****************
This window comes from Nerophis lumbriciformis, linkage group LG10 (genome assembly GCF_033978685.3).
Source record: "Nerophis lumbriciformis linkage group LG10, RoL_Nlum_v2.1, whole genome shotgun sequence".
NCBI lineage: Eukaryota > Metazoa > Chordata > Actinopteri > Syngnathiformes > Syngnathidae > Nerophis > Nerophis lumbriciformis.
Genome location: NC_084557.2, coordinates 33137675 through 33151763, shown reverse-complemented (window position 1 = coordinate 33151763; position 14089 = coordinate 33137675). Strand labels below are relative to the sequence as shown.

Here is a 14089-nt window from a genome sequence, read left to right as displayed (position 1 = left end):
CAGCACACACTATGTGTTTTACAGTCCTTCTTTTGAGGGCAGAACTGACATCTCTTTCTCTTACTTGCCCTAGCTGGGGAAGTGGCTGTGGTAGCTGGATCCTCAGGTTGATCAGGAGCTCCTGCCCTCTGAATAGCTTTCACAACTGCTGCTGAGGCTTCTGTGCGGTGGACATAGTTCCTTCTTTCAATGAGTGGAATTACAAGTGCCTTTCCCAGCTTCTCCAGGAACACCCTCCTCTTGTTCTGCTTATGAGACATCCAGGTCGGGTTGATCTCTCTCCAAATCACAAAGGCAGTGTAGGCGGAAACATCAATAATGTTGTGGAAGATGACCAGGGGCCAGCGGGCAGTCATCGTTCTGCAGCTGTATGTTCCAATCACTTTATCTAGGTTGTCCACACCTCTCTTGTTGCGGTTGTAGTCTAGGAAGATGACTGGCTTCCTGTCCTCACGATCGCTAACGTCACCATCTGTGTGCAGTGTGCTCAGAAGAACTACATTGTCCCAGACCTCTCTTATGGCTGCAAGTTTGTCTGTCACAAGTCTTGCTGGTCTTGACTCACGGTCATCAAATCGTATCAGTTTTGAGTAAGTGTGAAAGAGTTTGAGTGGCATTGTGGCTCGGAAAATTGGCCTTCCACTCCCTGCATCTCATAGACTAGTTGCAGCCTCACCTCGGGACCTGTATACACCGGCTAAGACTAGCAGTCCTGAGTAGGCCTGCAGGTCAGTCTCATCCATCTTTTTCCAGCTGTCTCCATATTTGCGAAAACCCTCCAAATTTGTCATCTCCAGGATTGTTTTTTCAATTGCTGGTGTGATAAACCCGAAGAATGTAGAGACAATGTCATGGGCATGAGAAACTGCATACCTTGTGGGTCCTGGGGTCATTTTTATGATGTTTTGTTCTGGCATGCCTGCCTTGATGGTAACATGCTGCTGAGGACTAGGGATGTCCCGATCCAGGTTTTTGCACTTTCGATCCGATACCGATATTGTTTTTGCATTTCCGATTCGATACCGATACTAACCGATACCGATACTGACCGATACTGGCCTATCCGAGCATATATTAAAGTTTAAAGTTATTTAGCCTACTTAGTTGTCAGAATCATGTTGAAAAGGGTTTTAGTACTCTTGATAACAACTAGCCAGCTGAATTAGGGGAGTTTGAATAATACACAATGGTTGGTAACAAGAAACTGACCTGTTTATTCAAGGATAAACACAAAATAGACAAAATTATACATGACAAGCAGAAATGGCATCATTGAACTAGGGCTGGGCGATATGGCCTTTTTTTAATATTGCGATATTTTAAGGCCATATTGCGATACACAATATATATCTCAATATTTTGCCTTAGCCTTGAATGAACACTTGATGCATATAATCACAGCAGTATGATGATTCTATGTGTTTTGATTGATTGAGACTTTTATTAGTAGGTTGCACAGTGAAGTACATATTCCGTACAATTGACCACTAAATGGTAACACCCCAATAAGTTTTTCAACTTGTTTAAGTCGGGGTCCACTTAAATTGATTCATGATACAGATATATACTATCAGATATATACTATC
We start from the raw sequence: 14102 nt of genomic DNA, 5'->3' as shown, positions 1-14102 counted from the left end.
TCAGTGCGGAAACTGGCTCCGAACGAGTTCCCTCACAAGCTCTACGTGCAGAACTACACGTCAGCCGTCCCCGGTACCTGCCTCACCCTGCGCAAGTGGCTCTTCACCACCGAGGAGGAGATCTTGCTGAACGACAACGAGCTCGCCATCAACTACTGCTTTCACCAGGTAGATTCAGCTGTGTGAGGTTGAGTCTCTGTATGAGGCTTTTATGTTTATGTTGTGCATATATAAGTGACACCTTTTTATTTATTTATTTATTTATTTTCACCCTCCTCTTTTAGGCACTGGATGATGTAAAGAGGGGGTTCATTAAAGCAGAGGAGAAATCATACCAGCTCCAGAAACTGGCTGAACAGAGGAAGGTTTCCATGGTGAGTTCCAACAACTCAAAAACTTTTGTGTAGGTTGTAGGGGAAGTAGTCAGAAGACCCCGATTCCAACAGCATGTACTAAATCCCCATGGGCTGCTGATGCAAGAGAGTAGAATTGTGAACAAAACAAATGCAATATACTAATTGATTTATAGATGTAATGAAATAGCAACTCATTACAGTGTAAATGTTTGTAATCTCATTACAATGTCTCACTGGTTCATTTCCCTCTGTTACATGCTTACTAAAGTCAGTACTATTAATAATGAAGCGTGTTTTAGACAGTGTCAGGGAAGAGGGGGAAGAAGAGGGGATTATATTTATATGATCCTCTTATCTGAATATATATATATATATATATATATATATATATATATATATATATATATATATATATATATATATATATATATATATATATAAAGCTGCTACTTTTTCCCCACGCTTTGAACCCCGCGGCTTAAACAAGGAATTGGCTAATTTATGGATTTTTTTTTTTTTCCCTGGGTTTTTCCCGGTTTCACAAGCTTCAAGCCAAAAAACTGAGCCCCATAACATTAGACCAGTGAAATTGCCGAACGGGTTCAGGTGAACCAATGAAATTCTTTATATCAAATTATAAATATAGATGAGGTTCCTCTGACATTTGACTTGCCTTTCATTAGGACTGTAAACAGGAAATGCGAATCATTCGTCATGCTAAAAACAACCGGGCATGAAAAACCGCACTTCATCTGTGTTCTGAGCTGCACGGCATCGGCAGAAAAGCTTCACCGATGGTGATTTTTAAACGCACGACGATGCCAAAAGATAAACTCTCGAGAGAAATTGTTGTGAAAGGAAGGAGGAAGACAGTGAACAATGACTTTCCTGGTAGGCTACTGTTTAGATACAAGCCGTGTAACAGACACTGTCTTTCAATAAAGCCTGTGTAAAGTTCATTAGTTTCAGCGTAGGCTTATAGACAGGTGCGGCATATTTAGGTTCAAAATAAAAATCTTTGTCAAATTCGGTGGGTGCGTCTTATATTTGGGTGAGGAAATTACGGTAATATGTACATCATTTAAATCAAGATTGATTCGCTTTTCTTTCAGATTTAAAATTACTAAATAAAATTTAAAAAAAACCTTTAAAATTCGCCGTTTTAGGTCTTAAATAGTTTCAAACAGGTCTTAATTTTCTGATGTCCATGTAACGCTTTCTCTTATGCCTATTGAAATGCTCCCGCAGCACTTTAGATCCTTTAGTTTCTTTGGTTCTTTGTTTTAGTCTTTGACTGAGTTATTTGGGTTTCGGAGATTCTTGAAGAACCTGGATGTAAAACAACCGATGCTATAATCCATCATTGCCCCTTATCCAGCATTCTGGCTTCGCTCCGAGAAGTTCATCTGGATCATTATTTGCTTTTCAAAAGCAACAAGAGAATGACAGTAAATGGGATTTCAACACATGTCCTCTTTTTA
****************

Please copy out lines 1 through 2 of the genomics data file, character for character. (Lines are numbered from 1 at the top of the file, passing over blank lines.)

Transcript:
This window comes from Nerophis lumbriciformis, linkage group LG10 (genome assembly GCF_033978685.3).
Source record: "Nerophis lumbriciformis linkage group LG10, RoL_Nlum_v2.1, whole genome shotgun sequence".